An article published in the magazine of St. Columba's Church of Scotland (London, UK) addressing the very important topic of genre within the Bible, and how responsible study of the Bible must include reflection on the literary elements of how messages are being communicated in Scripture. Please note that a sermon is also available on this topic (with the same title, give it a listen!). Click "Read More"!
All Christians understand The Bible as being the Word of God. What that means to various denominational traditions differs, but The Bible nonetheless plays a central and foundational role in understanding Jesus Christ, the church, and God’s relationship with humankind.
As Protestants, our tradition can be traced back to the Reformation call to sola scriptura, meaning “by Scripture alone”. The Reformers held the Bible up as the exclusive, complete, and infallible Word of God and, as such, sought to restructure Christianity in a way that stripped it of anything which was felt to be irreconcilable to the Biblical texts. In other words, if it wasn’t supported by Scripture than it ought not be done or believed because it runs contrary to God’s Word.
While this was a helpful correction insofar as it re-focused the church on the Biblical witness, it had a harmful element to it: it motivated people to read The Bible literally and one-dimensionally as this was sensed to be the surest way to understand it properly. There was little scope for interpretation or questioning; the Scriptures said what the Scriptures said and that was the end of the debate.
This tradition has persisted to this day. Many Christians continue to read The Bible literally as if the entire thing is a consolidated historical recording. Others read the Bible as if it were a single record, but a record prepared by ancient peoples and, as a result, they outright reject certain portions of it as being outdated.
Neither of these approaches to thinking Biblically are helpful or correct, though.
To understand The Bible we need to first understand what The Bible is and what The Bible isn’t.
It is important to remember that The Bible is not a single source. It is not one book with many chapters. Rather, it is a collection of books – a library of sorts.
Imagine that I gave you three books: a collection of poetry, a work of history, and a novel. Would you read these three books in the same way? Would you extract meaning from them in the same way? Would you take them all to be literal?
Of course not. You understand intrinsically that genre matters. Different literary genres are to be treated and read differently because they convey information and truth in different ways. There is certainly truth in the plays of Shakespeare and the poems of Tennyson, but you wouldn’t extract that truth in the same way as you would if you were reading a work of history or science.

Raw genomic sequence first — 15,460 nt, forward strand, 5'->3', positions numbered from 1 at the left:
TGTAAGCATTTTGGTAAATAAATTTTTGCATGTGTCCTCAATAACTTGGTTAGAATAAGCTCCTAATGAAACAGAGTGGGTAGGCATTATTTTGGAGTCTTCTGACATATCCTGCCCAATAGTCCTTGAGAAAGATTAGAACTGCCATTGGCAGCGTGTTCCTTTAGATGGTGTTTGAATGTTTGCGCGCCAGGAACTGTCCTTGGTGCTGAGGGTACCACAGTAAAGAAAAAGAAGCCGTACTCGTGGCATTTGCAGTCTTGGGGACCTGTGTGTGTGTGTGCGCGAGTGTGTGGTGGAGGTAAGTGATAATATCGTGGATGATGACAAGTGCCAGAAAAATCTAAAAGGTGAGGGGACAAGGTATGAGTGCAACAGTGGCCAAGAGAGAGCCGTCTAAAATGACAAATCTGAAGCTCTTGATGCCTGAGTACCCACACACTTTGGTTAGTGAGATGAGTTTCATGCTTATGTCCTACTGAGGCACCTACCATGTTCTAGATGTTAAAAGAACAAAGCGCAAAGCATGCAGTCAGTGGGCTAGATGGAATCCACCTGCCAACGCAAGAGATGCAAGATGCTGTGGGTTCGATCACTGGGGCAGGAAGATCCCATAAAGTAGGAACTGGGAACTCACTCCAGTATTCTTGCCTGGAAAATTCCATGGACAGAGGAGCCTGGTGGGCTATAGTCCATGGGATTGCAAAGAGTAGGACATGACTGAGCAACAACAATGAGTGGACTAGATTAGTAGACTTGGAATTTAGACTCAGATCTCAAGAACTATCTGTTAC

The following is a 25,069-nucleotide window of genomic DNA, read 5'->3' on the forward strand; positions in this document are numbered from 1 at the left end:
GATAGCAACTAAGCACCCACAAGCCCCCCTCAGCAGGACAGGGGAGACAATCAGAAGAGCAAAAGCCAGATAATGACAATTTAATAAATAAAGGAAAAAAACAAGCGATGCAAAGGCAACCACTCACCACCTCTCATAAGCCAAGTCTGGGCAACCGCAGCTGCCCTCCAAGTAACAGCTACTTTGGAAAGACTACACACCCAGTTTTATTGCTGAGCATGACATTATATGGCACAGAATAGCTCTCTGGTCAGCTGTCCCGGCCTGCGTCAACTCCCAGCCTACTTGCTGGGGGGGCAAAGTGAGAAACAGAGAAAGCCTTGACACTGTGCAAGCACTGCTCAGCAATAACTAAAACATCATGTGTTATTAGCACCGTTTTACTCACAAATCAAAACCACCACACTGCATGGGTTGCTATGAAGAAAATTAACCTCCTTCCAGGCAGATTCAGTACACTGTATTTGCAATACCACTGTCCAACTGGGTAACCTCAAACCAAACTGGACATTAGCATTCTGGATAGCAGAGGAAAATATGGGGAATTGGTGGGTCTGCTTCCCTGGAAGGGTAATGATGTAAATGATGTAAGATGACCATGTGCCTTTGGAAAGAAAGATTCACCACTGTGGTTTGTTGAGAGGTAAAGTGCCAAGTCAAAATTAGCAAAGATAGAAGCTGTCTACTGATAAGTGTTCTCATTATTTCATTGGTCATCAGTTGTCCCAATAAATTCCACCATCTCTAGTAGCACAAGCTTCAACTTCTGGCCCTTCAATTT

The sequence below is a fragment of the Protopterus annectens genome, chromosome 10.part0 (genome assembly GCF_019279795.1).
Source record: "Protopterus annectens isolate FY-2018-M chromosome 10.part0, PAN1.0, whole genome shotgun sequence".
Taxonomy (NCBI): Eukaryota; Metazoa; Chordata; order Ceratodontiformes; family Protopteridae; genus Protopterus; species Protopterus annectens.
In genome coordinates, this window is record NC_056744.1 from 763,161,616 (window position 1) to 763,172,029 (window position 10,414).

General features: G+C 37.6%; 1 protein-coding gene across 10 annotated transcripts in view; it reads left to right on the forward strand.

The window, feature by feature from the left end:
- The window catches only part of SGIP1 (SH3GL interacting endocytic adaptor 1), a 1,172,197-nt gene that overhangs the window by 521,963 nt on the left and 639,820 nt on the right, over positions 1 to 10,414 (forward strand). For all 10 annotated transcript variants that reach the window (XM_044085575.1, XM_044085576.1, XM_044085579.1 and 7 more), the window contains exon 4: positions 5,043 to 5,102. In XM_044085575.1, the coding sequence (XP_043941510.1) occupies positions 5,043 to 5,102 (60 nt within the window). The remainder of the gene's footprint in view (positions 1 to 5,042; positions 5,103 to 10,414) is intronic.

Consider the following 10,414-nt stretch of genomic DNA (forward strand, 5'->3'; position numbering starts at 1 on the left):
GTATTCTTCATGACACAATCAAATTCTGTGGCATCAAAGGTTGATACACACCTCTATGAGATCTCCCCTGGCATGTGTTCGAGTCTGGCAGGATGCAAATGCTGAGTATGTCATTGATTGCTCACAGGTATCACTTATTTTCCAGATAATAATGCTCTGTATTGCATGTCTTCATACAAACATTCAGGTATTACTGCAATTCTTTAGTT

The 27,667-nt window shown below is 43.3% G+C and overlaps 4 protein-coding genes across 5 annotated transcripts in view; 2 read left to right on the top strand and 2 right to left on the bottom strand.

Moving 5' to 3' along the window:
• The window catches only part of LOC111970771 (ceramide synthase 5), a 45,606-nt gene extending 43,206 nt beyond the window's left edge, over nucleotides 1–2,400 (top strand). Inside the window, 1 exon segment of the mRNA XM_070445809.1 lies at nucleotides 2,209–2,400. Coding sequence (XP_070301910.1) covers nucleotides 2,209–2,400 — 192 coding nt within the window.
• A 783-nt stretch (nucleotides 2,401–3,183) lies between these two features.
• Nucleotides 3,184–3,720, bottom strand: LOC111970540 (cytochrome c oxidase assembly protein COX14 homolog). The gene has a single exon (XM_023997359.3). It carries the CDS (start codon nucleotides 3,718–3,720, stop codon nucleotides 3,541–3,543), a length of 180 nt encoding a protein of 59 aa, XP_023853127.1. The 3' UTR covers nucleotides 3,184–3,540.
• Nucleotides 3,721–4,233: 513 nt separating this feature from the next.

Because the Bible is an anthology comprised of different works, by different people, written at different time and under different circumstances, it is important to remember that the library which is our Bible is populated by works representing many genres.
In addition, many books incorporate more than one genre.
The book of Psalms, for example, is exclusively a book of songs and poems. In fact, poetry comprises a significant share of the Old Testament canon. Like today’s poetry, words were often chosen because they rhyme or create melodies, not because they were meant to be read as a literal, legalistic, document.
Or consider the book of Revelation, one of the most disturbing and challenging books of The Bible. We often debate how this should be understood, but one of the keys to its interpretation lies in the fact that it is an Apocalypse. Today we correspond that word to end of the world, but in fact it is just a name for a literary genre which the ancient world was quite familiar with. There are a number of works in this genre available if we choose to read them.
Another important genre is that of the epic: a style of writing which emphasizes themes of power, heroics, nationalism, bravery, and authority; often by way of utilizing poetry, allegory, and thematic illusions. We see such a style at play in books such as Genesis, Exodus, 1 & 2 Kings, and even in some New Testament texts such as Acts.
Legal writing is prominent, too, in books like Exodus, Leviticus, and Deuteronomy. Like reading law codes today, law only makes sense when we understand its context, intention, application, scope and purpose. It is important to keep such considerations in mind when reading our Bibles.
Much of the New Testament is characterized by epistles (letters). Today, when you send an email to someone you do so for a particular purpose and you use language which is suitable for that purpose and context. The letters found within The Bible are no different. Often, it is like reading someone else’s mail: we are reading letters to particular people about particular matters and with particular scopes. Without the context of the letters in mind, the content makes little sense.
This is far from a complete analysis of genre in The Bible. However, my point is this: if we hope to discern God’s Word in scripture, we must be willing to consider the means and method through which God is speaking. Reflecting, therefore, on the abundance of various genres found within our Scriptures is a worthy – and essential – component of reading those Scriptures faithfully.